At the end of the book, Oliver is recognized by an old girlfriend, Lorna Peachley, whom he once considered a quintessential Gentile. Through the encounter it becomes clear that all Oliver has ever wanted is the acknowledgement of non-Jews. He feels validated that, 40 years after their youthful dalliance, Lorna retains a memory of him. Her recollection is the ultimate form of legitimacy. Thus, it seems that though Oliver cannot abide Jewish piety, the achievement that gives his own life meaning, the escape from Jewish destiny, is little more than a response to Jewish insecurity and a justification for an unsettled life devoid of commitments and loyalties.
In contrast to “The Mighty Walzer,” the language and cultural references in “The Finkler Question” are easily accessible to readers on both sides of the Atlantic. The narrative style is not loaded with local idioms and expressions, and the rare Yiddishisms, such as shvontz, slang for penis, are explained. Nevertheless, Jacobson is an unmistakably British storyteller and has been lauded as the English doyen of the Jewish comic novel. “Finkler,” however, is more ironic than funny; it has dark humor and droll set-pieces, but little hilarity. Its central theme, the growing undercurrent of anti-Jewish feeling in England, is a serious matter that Jacobson treats with gravity.
While Oliver Walzer finds Jews too familiar and accessible, the non-Jewish hero of “Finkler,” Julian Treslove, find them fascinatingly enigmatic. A chameleon-like man who is so indistinct he earns a living as a celebrity character-double for parties and corporate events, his impressions of Jews are well-defined, stereotypically trite and often based on classic anti-Semitic caricature. Not only does he accept the age-old canard that Jews are weak-bodied, afflicted by “physical disadvantages,” as a young man he thinks of all Jews as “Finklers” because of his friend Sam Finkler. He reasons that the visceral essence of the Jew was encapsulated by Sam’s tall, lumbering physique and propensity to spit while articulating his iron-clad views on the world. He also buys into the notion that Jews are parsimonious, a fact he extrapolates from the 30 years of meeting his friend for tea, when Finkler had never “poured the tea or paid for it.” Furthermore, he is convinced that Jews are aggressively ambitious, born with “a sort of obliviousness to failure, a grandstanding cheek ... If you were a Finkler you just found it in your genes, along with other Finkler attributes it was not polite to talk about.”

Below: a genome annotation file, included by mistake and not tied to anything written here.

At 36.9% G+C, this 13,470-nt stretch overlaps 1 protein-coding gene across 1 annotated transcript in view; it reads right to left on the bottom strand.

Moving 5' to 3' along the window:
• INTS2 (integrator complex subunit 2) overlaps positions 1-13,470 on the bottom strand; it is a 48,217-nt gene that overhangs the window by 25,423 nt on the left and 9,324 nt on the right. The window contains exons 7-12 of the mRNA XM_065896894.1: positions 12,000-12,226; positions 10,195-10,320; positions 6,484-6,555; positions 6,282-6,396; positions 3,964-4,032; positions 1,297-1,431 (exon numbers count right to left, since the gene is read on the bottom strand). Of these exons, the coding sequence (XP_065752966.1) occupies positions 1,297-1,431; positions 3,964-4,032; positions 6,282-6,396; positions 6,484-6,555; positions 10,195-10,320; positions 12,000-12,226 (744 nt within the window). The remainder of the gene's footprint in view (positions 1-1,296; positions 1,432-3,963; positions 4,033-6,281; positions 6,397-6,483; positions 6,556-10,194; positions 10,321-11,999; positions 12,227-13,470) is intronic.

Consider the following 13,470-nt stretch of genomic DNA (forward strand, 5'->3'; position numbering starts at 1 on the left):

At the same time, the novel focuses on the reality of Jewish life in 21st-century England, where anti-Semitism is more than just polite chauvinism, and violence against Jews is no rare anomaly. Treslove is horrified to discover that in “England his England” a 12-year-old girl was chased home by a gaggle of her peers yelling “Death to Jews.” However, the narrative stresses that more prevalent is the way in which English Jews have increasingly becoming unwitting targets of the local anti-Israel wrath. When a young London man is stabbed in the face and blinded by an Algerian, shouting “God is great” in Arabic, and “Death to all Jews,” the victim’s grandmother wonders how people, specifically a respected filmmaker, could justify such actions with surreal moral equations. “Is he saying ... that Gaza vindicates in advance whatever crimes are committed in its name? Can no wickedness now be done to any Jew of any age living anywhere that doesn’t have Gaza as its reasoning?”